It has become a cliché that entrepreneurs should try to turn problems into opportunities. The question is, how? That depends, of course, on the nature of the problem, but there are always clues. The tricky part is identifying them. We tend to become so used to viewing things one way that we miss the signs pointing in the opposite direction.
I'll give you an example. A woman I know started a bakery in Brooklyn several years ago. She had acquired the capital to build the company by selling equity to a group of angel investors, who owned just over 50 percent of the stock and thus controlled the board. The bakery had retail and wholesale customers and attracted a loyal following but was barely profitable. The founder, whom I'll call Judy, and her two operating partners recently came to me with ideas that would significantly increase the bakery's profitability. They also felt strongly that the business needed to expand. Judy was ready to invest an additional $100,000 of her own money and to raise $150,000.
The problem was the board. Its members refused to authorize the expansion and were blocking her from raising more money. They didn't want their investments to be diluted. They wouldn't even let her take out a loan. One of them told her they would get out of her way if she would return their original investments--buy them out--but she felt every nickel should go into building the company. She asked me for ideas to help her get the board to loosen its grip.
I told her that she was looking at the situation the wrong way. "When investors tell you they'll leave if you just pay back the money they invested, they're saying that they think they've made a bad investment," I said. "This is a vote of no confidence."
"So what should I do?" she asked. The answer was an easy one: Buy out her investors. Judy, however, was so focused on growing the business that the thought had never occurred to her. "Listen, this is a chance to get out of a bad partnership," I said. "If you're having these problems with your investors now, you'll have even bigger ones in the future. These are the wrong investors for you. Go ahead and raise the money, but don't spend it on expanding. Use it to buy them out."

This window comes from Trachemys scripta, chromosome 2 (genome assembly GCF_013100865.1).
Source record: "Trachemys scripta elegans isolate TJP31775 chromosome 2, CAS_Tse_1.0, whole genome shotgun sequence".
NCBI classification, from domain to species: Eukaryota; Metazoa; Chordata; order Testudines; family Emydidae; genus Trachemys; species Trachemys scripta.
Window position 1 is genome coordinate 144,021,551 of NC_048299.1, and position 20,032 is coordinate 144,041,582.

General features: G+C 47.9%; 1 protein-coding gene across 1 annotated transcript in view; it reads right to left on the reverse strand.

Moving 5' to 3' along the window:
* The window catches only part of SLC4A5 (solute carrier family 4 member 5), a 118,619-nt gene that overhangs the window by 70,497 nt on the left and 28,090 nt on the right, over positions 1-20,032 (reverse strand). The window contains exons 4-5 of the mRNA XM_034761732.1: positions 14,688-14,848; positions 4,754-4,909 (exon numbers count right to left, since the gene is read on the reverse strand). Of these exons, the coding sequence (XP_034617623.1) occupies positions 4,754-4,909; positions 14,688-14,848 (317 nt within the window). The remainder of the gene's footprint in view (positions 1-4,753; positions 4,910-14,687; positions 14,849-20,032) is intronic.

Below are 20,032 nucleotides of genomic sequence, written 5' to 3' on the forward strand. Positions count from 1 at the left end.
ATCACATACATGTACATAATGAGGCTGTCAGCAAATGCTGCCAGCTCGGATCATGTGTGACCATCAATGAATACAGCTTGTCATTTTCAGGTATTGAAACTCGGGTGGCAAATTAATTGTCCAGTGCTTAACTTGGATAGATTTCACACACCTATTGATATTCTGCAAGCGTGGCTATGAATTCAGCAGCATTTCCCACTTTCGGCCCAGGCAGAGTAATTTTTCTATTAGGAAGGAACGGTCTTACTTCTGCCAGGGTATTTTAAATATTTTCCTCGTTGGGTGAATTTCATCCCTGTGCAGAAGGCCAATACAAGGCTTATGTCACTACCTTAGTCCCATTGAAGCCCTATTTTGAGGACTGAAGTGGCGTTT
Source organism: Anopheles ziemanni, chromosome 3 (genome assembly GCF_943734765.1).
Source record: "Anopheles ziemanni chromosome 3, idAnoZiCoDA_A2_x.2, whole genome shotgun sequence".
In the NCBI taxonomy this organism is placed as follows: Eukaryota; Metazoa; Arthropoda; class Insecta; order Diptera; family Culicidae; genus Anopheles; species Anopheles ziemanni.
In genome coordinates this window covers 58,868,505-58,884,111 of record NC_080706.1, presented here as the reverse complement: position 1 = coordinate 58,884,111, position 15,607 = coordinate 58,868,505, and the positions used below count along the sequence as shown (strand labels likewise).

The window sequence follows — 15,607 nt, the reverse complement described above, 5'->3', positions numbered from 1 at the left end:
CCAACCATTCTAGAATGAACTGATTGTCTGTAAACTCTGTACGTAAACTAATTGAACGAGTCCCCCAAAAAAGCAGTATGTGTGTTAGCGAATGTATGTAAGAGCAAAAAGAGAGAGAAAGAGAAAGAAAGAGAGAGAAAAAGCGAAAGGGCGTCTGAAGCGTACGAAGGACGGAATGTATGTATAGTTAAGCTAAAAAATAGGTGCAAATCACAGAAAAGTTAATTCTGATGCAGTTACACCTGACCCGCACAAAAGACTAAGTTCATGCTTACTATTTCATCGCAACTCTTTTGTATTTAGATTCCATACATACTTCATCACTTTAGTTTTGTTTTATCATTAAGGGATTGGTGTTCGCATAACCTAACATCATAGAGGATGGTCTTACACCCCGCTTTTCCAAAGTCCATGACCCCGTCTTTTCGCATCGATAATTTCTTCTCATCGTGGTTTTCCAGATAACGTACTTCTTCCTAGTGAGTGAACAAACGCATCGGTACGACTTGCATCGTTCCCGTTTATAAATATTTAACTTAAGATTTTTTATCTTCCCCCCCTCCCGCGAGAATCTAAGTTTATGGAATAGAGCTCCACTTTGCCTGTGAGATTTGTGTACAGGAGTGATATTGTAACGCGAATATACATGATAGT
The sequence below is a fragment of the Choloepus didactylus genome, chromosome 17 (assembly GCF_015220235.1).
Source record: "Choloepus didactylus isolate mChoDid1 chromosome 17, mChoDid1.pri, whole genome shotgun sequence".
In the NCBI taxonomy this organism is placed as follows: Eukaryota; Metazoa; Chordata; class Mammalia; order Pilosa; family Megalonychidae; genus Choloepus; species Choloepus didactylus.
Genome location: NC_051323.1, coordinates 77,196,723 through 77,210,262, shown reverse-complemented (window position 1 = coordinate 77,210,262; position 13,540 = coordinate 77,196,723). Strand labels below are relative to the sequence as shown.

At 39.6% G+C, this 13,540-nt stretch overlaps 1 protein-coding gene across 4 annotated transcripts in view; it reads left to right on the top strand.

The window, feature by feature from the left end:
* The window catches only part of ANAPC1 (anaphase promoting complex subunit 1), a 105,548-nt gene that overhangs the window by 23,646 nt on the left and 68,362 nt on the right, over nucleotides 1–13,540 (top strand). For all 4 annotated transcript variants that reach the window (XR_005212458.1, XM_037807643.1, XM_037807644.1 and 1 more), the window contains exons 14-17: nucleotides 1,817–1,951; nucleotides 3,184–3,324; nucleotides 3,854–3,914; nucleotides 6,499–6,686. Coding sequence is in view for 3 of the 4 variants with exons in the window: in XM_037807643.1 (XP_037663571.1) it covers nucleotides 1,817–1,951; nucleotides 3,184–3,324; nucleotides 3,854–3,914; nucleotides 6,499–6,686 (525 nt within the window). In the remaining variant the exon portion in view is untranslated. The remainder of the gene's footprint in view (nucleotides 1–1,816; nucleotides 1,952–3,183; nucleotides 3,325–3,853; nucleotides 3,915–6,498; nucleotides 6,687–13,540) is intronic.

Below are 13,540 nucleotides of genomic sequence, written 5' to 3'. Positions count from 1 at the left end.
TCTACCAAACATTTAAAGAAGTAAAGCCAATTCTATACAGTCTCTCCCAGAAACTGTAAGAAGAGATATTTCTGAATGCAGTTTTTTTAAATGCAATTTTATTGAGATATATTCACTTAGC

Judy was taken aback. She asked what I thought about her plan to outsource the wholesale baking, which would drive up profits. "Don't do it," I said. "It's a good idea, and you probably should have done it a long time ago, but now is not the time to increase your profits. If you do, your investors might change their minds about cashing out. Then you'll be stuck with them."
Judy viewed the idea of paying investors to leave as a step backward. "No, no," I said. "Don't look at this as a negative. Look at it as a great opportunity. You've got to move quickly. The sooner you regain control of your company, the better off you'll be. Then you can take a deep breath and tighten your operations, and in a couple of years you'll be ready to raise the money to expand." Next time, I told her, she should make sure it's a loan. When entrepreneurs are starting out, they think equity is cheap because it doesn't yet have value, but it will become valuable if your business succeeds. In fact, it's the most expensive thing you can give away. So borrow the money if you can and pay interest.
Whatever Judy ultimately decides to do, I give her full credit for getting an outside perspective. Often the main obstacle to seeing the opportunity in a problematic situation is that we're too close it.